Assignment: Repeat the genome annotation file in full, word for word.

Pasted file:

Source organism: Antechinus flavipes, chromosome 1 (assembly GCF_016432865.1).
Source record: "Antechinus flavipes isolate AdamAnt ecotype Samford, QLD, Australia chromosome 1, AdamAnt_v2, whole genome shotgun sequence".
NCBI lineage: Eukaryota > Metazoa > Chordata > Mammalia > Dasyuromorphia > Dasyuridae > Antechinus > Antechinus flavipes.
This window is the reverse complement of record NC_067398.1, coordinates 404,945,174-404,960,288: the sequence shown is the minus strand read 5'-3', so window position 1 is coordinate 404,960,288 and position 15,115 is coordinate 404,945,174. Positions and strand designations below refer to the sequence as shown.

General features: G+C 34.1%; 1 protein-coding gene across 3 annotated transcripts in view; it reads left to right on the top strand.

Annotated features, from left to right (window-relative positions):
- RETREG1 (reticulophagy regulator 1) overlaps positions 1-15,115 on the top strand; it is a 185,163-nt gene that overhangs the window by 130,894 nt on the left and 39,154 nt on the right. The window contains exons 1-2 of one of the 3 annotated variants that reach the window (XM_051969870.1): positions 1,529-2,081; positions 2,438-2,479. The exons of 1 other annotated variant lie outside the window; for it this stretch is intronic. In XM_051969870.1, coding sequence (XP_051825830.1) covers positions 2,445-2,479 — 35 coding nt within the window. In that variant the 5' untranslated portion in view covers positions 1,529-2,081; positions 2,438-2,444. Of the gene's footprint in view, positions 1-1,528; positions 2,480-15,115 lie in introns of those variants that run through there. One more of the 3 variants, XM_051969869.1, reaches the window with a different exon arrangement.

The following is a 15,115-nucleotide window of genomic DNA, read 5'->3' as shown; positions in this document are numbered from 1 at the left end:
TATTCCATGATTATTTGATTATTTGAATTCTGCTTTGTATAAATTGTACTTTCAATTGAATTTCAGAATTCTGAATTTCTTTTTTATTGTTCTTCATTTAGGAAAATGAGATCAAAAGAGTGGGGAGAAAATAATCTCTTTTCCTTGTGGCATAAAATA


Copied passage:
Source organism: Antechinus flavipes, chromosome 1 (assembly GCF_016432865.1).
Source record: "Antechinus flavipes isolate AdamAnt ecotype Samford, QLD, Australia chromosome 1, AdamAnt_v2, whole genome shotgun sequence".
NCBI lineage: Eukaryota > Metazoa > Chordata > Mammalia > Dasyuromorphia > Dasyuridae > Antechinus > Antechinus flavipes.
This window is the reverse complement of record NC_067398.1, coordinates 404,945,174-404,960,288: the sequence shown is the minus strand read 5'-3', so window position 1 is coordinate 404,960,288 and position 15,115 is coordinate 404,945,174. Positions and strand designations below refer to the sequence as shown.

General features: G+C 34.1%; 1 protein-coding gene across 3 annotated transcripts in view; it reads left to right on the top strand.

Annotated features, from left to right (window-relative positions):
- RETREG1 (reticulophagy regulator 1) overlaps positions 1-15,115 on the top strand; it is a 185,163-nt gene that overhangs the window by 130,894 nt on the left and 39,154 nt on the right. The window contains exons 1-2 of one of the 3 annotated variants that reach the window (XM_051969870.1): positions 1,529-2,081; positions 2,438-2,479. The exons of 1 other annotated variant lie outside the window; for it this stretch is intronic. In XM_051969870.1, coding sequence (XP_051825830.1) covers positions 2,445-2,479 — 35 coding nt within the window. In that variant the 5' untranslated portion in view covers positions 1,529-2,081; positions 2,438-2,444. Of the gene's footprint in view, positions 1-1,528; positions 2,480-15,115 lie in introns of those variants that run through there. One more of the 3 variants, XM_051969869.1, reaches the window with a different exon arrangement.

The following is a 15,115-nucleotide window of genomic DNA, read 5'->3' as shown; positions in this document are numbered from 1 at the left end:
TATTCCATGATTATTTGATTATTTGAATTCTGCTTTGTATAAATTGTACTTTCAATTGAATTTCAGAATTCTGAATTTCTTTTTTATTGTTCTTCATTTAGGAAAATGAGATCAAAAGAGTGGGGAGAAAATAATCTCTTTTCCTTGTGGCATAAAATA